Tuesday, 29 September 2015


Was it George Bernard Shaw who said that England and America are two countries divided by a common language?

Some words have very different meanings on either side of the pond. So while an Englishman puts his trunks in the boot of his car before driving off on holiday, an American would put his boots in the trunk.

Similarly, an Englishman puts his pants on before his shorts.

But my all-time favourite [or should that be favorite?] only really works when spoken aloud:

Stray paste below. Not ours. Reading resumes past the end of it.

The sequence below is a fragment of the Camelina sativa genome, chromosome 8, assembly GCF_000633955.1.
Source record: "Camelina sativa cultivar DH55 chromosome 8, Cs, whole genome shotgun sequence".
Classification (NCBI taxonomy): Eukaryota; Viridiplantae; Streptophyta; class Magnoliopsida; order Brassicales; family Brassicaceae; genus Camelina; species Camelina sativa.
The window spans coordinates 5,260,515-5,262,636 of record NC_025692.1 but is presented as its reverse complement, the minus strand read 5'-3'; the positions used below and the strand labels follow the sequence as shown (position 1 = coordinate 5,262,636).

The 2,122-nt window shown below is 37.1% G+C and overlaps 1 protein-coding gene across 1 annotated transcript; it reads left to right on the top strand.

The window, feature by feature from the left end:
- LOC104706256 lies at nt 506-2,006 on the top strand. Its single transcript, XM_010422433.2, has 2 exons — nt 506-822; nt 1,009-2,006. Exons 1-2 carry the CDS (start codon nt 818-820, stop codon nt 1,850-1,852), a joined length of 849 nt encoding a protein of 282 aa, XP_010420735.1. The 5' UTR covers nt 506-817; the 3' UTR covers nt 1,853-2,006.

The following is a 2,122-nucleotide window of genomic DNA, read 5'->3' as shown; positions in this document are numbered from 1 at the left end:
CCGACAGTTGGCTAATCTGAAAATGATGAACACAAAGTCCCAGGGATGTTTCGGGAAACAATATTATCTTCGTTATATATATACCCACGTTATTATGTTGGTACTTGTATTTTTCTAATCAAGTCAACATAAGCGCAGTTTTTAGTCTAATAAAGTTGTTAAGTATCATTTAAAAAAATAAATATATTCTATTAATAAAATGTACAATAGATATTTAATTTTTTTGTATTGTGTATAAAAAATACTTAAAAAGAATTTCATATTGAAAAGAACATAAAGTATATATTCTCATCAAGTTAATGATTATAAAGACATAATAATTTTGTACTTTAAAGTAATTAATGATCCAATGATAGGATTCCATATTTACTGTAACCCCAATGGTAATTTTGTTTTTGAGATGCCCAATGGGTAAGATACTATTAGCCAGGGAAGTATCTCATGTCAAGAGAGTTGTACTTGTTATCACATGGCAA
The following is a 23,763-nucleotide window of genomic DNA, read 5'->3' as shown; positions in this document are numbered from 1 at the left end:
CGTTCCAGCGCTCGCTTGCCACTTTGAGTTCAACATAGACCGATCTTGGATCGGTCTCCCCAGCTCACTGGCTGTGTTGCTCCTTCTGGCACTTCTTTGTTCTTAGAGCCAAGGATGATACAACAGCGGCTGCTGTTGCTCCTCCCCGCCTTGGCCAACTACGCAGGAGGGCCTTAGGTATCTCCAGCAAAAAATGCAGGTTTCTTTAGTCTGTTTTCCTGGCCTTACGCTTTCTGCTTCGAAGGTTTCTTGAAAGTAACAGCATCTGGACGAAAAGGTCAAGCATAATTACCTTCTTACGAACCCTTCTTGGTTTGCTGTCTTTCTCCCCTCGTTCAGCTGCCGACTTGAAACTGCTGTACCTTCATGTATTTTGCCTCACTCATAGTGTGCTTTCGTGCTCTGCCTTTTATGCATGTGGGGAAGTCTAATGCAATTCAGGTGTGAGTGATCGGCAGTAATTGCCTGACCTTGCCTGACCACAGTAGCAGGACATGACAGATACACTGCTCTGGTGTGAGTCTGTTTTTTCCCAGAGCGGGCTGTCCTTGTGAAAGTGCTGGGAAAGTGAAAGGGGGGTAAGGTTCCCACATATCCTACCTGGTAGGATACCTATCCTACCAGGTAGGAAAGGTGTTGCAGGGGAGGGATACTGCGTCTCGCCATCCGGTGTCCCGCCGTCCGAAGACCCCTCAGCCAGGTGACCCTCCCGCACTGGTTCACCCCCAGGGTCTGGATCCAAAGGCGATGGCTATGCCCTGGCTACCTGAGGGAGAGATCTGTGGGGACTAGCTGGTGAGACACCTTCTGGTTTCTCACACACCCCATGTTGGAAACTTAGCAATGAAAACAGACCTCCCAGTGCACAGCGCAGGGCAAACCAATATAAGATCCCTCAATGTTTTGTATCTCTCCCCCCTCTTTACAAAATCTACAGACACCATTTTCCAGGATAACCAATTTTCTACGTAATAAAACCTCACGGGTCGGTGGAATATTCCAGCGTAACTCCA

In England, we pay our bills with a cheque. In America, they pay their checks with a bill.


  1. My favourite subtlety between British & American English is use of the word "quite". In American, something that is "quite good" is "better than good" whereas in British, something that is "quite good" is "just less than good", or thereabouts. Lots of enjoyable opportunities for misunderstanding in the Anglo-American office. :)


  2. Indeed. "Distinctly average" is a curious variation on that theme. I knew a translator whose hobby was collecting contradictory English idioms such as "Many hands make light work" but "Too many cooks spoil the broth". Or "Absence makes the heart grow fonder" but "Out of sight, out of mind". I suspect that these aren't limited to the English language though.